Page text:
Saturday, May 30, 2009


Locals and kids spent this morning with Dave making specimen/crab traps and testing them out off the dock. Mission successful!! Specimens including red rock crab, kelp crab, and sunflower sea stars were collected with the fine handcrafted traps.

Those visiting in the past few days would have seen the decorator crab in action as they begin dressing up disco-syle in their new tank:

Decorator Crab covered in yarn in the new tank. [Kristin Westman]

Overview of the tank containing the 'Disco Decorators' including sponge 'rocks' and foam 'plants' [Kristin Westman]

Off the dock a lion's mane jelly was collected, spanning approximately 25 cm. This exciting scoop is the newest addition to the beautiful jellyfish tank already containing ctenophores, water jellies, and fried-egg jellies.

Recent collection outings were possible due to very low tides in the morning. The new specimens are settling well into their vacation-home and include urchins, sea stars, sanddabs, sculpins, snails, and more from our local area. As always community members have also been very helpful with their constant contribution of exciting finds.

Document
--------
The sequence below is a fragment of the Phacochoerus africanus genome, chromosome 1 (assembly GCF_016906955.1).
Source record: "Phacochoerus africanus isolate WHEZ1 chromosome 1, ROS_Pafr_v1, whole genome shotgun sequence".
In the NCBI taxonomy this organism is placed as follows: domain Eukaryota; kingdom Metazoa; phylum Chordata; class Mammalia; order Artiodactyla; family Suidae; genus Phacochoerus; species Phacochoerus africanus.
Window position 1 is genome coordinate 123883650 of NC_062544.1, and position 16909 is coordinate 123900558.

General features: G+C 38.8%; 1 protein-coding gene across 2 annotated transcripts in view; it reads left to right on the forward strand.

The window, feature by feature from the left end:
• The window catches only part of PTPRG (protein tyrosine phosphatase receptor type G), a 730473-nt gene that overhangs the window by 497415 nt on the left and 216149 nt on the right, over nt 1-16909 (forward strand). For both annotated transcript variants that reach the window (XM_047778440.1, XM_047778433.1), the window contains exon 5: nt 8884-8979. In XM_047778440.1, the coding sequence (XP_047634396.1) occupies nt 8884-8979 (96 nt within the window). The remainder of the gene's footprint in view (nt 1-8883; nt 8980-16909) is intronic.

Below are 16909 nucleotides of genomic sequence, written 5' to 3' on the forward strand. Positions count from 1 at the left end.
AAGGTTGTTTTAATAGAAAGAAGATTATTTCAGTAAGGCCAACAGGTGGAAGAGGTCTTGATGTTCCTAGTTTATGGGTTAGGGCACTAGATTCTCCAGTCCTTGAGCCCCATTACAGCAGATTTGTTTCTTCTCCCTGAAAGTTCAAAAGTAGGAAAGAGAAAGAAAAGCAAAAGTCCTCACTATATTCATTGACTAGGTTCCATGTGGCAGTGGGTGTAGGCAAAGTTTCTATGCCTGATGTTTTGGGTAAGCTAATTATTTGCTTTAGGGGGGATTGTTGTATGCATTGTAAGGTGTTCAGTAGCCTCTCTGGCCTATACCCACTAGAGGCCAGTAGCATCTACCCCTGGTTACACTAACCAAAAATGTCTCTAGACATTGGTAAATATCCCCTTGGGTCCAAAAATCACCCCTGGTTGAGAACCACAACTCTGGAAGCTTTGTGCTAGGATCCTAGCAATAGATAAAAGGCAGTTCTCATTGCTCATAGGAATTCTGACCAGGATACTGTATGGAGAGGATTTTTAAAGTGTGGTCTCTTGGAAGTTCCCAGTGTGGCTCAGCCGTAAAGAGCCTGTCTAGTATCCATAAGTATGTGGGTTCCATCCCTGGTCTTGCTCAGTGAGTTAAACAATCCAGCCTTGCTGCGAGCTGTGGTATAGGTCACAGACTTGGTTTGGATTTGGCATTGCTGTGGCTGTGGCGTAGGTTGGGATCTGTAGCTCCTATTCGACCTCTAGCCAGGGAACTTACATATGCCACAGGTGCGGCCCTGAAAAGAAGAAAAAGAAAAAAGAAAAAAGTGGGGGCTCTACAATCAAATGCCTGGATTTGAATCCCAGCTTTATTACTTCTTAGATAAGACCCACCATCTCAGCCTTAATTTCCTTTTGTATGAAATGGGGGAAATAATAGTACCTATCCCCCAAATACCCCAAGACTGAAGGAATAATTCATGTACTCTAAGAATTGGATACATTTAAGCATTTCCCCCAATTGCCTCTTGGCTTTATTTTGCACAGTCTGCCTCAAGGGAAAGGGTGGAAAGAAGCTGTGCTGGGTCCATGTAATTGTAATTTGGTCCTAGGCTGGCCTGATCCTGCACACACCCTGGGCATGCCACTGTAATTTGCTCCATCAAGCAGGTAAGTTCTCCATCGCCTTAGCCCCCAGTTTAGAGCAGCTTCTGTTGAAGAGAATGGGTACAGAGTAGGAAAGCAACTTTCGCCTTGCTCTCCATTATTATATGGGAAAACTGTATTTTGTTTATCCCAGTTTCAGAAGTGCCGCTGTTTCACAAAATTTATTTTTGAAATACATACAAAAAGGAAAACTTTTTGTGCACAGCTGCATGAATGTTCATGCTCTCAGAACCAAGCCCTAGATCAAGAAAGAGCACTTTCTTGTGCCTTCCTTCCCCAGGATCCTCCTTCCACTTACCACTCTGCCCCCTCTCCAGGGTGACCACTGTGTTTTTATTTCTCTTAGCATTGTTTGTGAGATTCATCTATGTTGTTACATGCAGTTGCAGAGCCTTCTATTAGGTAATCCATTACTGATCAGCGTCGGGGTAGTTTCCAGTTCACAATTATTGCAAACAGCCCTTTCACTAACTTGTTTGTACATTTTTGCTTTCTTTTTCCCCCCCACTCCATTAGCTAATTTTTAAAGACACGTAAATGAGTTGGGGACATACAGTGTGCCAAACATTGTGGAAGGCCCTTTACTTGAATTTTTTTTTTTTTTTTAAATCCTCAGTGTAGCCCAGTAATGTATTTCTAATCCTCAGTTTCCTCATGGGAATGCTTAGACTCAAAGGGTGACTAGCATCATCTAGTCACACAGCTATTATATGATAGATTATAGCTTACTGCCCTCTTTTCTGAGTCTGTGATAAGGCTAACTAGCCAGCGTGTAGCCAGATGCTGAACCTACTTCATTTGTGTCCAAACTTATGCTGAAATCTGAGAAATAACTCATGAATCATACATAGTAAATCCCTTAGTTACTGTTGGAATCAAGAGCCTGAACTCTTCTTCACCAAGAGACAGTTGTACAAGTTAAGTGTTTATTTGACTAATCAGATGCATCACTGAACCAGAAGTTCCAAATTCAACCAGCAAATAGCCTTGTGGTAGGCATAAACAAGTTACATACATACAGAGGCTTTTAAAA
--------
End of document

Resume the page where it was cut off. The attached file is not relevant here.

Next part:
Caylan and Dave carry back specimens from the beaches at low tide.

Touch tank studies concerning the possible effects of handling are nearly underway and will be continued for the duration of the summer. The intertidal touch tank will be the first to begin observations. As a result of tank-shifting, many of the Dungeness crabs were released and the moonsnails now reside in their own tank. This tank includes the sand collars left behind in the sand that contain moonsnail eggs. The clam shells with the characteristic hole left at the base near the hinge are also being created as hungry moonsnails eat up.

photo of a clam that has been drilled by a moon snail
A clam shell left empty after being breached by the moon snail's radula, the tongue like tool used to breach the hard shell.[]

photo of moon snail egg case
Rubbery feeling sand collar left behind by Lewis' Moonsnail. The eggs are protected between layers of sand held together by mucus from the giant snail. []

Make your way to the aquarium to check out all the critters and watch demonstrations from the staff! In the past week visitors from all over the world including England, Germany, Australia, and South Africa have dropped in to learn about our amazing ocean life. See you soon!

-Mary Vasey, Aquarium Interpreter

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